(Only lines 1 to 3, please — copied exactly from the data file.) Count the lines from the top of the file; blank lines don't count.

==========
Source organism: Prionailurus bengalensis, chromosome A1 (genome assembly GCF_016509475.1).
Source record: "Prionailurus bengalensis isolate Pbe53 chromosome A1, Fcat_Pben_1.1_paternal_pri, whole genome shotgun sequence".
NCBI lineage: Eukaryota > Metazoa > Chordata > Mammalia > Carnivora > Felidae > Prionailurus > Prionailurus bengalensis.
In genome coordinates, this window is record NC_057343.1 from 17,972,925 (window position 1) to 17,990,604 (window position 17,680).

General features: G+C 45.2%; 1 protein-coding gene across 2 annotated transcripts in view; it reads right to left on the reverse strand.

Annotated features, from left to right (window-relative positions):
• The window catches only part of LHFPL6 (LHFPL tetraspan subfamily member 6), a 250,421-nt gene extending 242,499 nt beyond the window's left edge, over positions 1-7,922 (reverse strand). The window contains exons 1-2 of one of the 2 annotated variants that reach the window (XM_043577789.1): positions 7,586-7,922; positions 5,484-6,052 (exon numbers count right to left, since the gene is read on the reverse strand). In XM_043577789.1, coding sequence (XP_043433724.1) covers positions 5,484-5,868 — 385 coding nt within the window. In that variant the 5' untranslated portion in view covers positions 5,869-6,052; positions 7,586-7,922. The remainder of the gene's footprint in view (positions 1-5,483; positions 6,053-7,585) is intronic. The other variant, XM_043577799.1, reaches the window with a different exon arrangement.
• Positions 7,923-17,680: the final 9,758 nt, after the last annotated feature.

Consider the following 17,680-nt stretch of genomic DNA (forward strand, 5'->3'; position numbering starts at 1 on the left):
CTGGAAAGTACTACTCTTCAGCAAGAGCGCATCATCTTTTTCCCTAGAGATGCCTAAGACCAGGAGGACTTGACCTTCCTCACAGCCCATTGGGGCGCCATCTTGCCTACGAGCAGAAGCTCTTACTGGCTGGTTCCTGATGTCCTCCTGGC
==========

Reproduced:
Source organism: Prionailurus bengalensis, chromosome A1 (genome assembly GCF_016509475.1).
Source record: "Prionailurus bengalensis isolate Pbe53 chromosome A1, Fcat_Pben_1.1_paternal_pri, whole genome shotgun sequence".
NCBI lineage: Eukaryota > Metazoa > Chordata > Mammalia > Carnivora > Felidae > Prionailurus > Prionailurus bengalensis.